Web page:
MIL-OSI Australia: Python fine highlights biosecurity risks of keeping animals illegally

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Source: New South Wales Department of Primary Industries

13 Oct 2021

A man from Greater Western Sydney has been ordered to pay almost $5000 after he was convicted and fined under the NSW Biosecurity Act for illegally keeping a Burmese python.

NSW Department of Primary Industries (DPI) Compliance Investigations Unit senior officer, Lachlan Porteous, said the massive 3.8 metres long, 34.8-kilogram python posed a significant biosecurity and safety risk.

“If it was released or escaped into the community, a 34.8 kilo Burmese python could bite and spread disease to people and spread a fatal disease to native snakes,” Mr Porteous said.

“It is illegal to keep or deal in non-native snakes without a permit and we worked closely with the NSW Police Force to detect and remove this high-risk exotic snake to help protect our community, native species and environment.

“Illegally keeping or dealing in any exotic wildlife can have a serious negative impact on our lives as they can harm people, compete with native animals for food and habitat and have the potential to introduce new diseases which threaten native and domestic animals.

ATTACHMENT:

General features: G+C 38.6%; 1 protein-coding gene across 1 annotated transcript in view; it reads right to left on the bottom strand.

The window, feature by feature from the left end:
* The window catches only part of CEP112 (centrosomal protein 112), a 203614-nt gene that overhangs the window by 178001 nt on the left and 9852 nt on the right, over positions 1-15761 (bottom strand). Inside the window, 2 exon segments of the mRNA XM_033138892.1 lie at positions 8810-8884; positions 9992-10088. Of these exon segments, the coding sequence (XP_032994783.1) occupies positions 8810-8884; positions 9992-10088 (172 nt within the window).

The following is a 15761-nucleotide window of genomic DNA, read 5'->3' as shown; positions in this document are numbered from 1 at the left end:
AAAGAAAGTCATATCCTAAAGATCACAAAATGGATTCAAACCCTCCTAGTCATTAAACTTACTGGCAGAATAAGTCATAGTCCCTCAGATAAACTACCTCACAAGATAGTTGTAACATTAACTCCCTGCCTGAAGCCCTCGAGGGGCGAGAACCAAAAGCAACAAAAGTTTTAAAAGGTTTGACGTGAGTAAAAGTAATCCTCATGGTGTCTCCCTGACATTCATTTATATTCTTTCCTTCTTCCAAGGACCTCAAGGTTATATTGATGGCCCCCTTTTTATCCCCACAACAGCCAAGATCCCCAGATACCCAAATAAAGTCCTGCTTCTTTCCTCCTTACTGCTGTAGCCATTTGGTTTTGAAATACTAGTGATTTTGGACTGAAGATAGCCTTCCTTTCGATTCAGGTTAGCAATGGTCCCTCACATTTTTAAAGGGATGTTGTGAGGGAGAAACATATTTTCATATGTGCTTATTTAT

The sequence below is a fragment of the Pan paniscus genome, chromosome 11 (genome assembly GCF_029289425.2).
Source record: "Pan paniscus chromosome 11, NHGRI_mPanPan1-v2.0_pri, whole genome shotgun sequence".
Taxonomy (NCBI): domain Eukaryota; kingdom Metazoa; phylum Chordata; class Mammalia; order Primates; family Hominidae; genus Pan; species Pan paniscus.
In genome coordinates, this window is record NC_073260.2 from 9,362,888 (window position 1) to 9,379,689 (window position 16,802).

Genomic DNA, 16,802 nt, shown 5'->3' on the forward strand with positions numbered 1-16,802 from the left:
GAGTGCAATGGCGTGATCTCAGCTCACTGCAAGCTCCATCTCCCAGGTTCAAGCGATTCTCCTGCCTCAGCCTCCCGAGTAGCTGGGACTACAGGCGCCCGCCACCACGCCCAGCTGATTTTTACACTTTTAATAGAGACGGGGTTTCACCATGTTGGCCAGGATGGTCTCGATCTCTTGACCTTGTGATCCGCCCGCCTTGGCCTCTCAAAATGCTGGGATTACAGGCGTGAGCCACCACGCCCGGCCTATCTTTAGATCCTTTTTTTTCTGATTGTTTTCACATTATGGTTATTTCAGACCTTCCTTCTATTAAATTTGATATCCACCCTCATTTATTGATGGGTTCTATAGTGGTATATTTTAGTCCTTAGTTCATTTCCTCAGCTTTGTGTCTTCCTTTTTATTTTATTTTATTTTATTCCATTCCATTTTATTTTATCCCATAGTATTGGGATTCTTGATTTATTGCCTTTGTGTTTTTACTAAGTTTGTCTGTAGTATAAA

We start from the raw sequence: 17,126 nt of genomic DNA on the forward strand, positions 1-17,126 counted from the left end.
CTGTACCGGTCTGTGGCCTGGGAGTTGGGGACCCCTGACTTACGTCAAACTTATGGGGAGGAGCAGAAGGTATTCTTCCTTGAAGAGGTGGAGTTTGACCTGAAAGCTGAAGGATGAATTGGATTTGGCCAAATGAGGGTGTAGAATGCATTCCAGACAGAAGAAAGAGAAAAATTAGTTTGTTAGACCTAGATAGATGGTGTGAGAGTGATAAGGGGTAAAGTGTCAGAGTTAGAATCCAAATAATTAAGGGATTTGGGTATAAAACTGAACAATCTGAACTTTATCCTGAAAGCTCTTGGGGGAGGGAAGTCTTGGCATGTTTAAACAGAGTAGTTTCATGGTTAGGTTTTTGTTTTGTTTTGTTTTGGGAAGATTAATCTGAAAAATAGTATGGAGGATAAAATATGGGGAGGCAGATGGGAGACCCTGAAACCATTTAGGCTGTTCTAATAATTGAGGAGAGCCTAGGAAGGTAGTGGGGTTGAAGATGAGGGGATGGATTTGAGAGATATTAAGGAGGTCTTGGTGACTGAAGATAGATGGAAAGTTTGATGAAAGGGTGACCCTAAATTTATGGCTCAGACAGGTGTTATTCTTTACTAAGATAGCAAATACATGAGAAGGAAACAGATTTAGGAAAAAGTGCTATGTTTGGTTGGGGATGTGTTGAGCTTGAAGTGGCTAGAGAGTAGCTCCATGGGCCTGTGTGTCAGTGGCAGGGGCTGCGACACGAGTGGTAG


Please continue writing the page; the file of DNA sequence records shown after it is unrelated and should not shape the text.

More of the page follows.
“These animals are often kept in garages and backyards from which they may escape, or they are dumped by their owners when animals are unwell or difficult to manage.

“Many of these exotic animals have been trapped in the wild and trafficked around the world through illegal wildlife trade.

“Illegal trade in wildlife can be equally devastating to animals and their native environments. When animals are poached from the wild, it threatens the species’ survival in its natural habitat.”

NSW DPI actively investigates breaches of the NSW Biosecurity Act and encourages the public to let the department know if they see any unusual looking animals in places where they shouldn’t be.

Anyone with information about illegally kept and unusual animals, which are not native to Australia can call NSW DPI, 1800 680 244 or use the unusual animals form.

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